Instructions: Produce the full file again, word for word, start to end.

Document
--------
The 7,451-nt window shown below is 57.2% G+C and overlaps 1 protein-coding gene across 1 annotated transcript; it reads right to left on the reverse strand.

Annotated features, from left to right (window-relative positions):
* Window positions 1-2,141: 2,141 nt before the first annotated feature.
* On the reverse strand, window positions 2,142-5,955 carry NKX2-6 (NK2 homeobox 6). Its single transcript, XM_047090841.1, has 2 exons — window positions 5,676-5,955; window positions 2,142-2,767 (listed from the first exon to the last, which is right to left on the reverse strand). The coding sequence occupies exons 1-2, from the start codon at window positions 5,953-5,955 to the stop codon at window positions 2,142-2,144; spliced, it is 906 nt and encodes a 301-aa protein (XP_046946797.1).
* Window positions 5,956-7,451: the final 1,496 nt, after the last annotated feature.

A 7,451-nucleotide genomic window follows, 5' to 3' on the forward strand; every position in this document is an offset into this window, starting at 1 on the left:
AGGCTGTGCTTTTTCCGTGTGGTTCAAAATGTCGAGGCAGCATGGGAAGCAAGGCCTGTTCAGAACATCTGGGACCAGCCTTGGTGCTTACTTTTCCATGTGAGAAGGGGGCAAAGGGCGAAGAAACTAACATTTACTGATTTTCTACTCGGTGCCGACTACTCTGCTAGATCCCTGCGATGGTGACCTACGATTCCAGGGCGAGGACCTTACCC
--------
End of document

The 7,451-nt window shown below is 57.2% G+C and overlaps 1 protein-coding gene across 1 annotated transcript; it reads right to left on the reverse strand.

Annotated features, from left to right (window-relative positions):
* Window positions 1-2,141: 2,141 nt before the first annotated feature.
* On the reverse strand, window positions 2,142-5,955 carry NKX2-6 (NK2 homeobox 6). Its single transcript, XM_047090841.1, has 2 exons — window positions 5,676-5,955; window positions 2,142-2,767 (listed from the first exon to the last, which is right to left on the reverse strand). The coding sequence occupies exons 1-2, from the start codon at window positions 5,953-5,955 to the stop codon at window positions 2,142-2,144; spliced, it is 906 nt and encodes a 301-aa protein (XP_046946797.1).
* Window positions 5,956-7,451: the final 1,496 nt, after the last annotated feature.

A 7,451-nucleotide genomic window follows, 5' to 3' on the forward strand; every position in this document is an offset into this window, starting at 1 on the left:
AGGCTGTGCTTTTTCCGTGTGGTTCAAAATGTCGAGGCAGCATGGGAAGCAAGGCCTGTTCAGAACATCTGGGACCAGCCTTGGTGCTTACTTTTCCATGTGAGAAGGGGGCAAAGGGCGAAGAAACTAACATTTACTGATTTTCTACTCGGTGCCGACTACTCTGCTAGATCCCTGCGATGGTGACCTACGATTCCAGGGCGAGGACCTTACCC